Background: There are no earlier cross-national comparative studies analyzing the functions of the posture control mechanisms and its sensory-motor correlates in elderly subjects. We investigated whether there are differences in balance between elderly subjects living in different geographical areas, and analyzed the sensory-motor associates of balance in men and women separately.
Method: Using a force platform method, the functioning of the posture control system under three standardized conditions (normal standing, eyes open; normal standing, eyes closed; and tandem standing, eyes open) was studied among samples of 75-year-old residents in three Nordic localities, namely Glostrup in Denmark, Göteborg in Sweden, and Jyväskylä in Finland. The associations of the variables describing performance in each test with other sensory and motor functions were studied using correlation analyses and multivariate regression models.
Results: Differences between the populations were observed in both tests with visual control, favoring the participants from Glostrup and Jyväskylä compared with those from Göteborg. However, only minor differences between the subjects from different localities were observed in the test performed with the eyes closed. In all localities there was a primary sex difference in favor of the women which, however, mainly disappeared when body height was taken into the analyses as a covariate. A good performance in the balance tests (body height-adjusted values) was associated with good visual acuity, low vibrotactile thresholds, and high psychomotor speed. Also, isometric muscle strength, especially hand grip and body extension, was positively associated with good performance in the balance tests. Among the women, a poorer balance was observed in women with a smaller body mass. The results of the multivariate analyses showed that among the men, the most important predictors of good performance in the balance tests were low vibrotactile threshold on the foot, high isometric hand grip strength, and low body stature. Among the women, the most important predictors were low body stature, high body mass, high isometric body extension strength, and high psychomotor speed. However, only a small proportion of the variance in balance (about 13% in the men and 11% in the women) could be explained by the help of these factors.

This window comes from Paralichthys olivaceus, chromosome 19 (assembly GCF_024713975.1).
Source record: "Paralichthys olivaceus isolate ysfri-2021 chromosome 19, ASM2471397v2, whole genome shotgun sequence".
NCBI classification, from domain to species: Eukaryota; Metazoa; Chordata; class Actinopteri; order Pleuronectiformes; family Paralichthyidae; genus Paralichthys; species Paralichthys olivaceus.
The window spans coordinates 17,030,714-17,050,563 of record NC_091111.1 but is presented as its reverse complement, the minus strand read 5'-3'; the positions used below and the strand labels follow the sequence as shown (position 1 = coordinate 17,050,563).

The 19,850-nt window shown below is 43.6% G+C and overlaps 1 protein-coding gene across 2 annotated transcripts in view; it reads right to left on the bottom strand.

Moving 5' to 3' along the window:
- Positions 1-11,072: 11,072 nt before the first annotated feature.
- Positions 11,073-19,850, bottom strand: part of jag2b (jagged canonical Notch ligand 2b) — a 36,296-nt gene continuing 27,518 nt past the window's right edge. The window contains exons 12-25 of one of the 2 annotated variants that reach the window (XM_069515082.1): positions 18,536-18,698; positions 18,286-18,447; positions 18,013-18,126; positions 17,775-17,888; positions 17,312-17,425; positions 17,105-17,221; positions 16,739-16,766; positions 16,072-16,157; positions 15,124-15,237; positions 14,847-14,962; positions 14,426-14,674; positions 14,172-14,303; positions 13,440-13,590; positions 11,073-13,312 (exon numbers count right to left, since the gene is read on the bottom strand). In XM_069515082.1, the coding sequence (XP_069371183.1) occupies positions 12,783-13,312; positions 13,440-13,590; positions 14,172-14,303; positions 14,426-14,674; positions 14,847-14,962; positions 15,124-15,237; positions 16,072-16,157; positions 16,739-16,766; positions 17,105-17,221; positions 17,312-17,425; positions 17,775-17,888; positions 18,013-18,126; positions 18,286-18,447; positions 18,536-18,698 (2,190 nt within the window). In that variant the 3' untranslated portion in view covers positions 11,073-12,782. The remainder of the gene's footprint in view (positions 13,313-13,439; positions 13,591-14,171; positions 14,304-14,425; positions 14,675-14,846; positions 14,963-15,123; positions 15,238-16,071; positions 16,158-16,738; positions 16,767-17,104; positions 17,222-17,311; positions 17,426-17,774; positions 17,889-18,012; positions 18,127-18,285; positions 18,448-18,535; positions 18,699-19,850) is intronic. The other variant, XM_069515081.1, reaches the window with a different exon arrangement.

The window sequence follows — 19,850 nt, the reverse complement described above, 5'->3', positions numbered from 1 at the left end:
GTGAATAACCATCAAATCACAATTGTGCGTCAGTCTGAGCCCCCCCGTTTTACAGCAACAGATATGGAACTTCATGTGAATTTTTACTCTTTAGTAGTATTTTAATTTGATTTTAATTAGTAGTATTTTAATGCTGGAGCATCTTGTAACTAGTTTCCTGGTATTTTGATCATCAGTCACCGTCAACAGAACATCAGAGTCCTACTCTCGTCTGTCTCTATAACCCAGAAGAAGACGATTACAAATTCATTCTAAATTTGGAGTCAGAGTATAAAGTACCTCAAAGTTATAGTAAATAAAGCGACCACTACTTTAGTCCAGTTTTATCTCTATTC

Conclusions: As the same procedure was applied to the analysis of postural balance, some differences between the populations living in different localities could be detected in some of the tests. The better performance of the women in the balance tests may partly be explained by anthropometric factors, especially differences in body height. There may also be differences in sensory-motor associates of balance in elderly men and women. On the basis of the associations observed, it is difficult to explain the differences in balance between the sexes or subjects living in different localities. Within the sexes, only a small proportion (10-13%) of the variation in balance during normal standing with eyes open could be explained by the factors included in the study.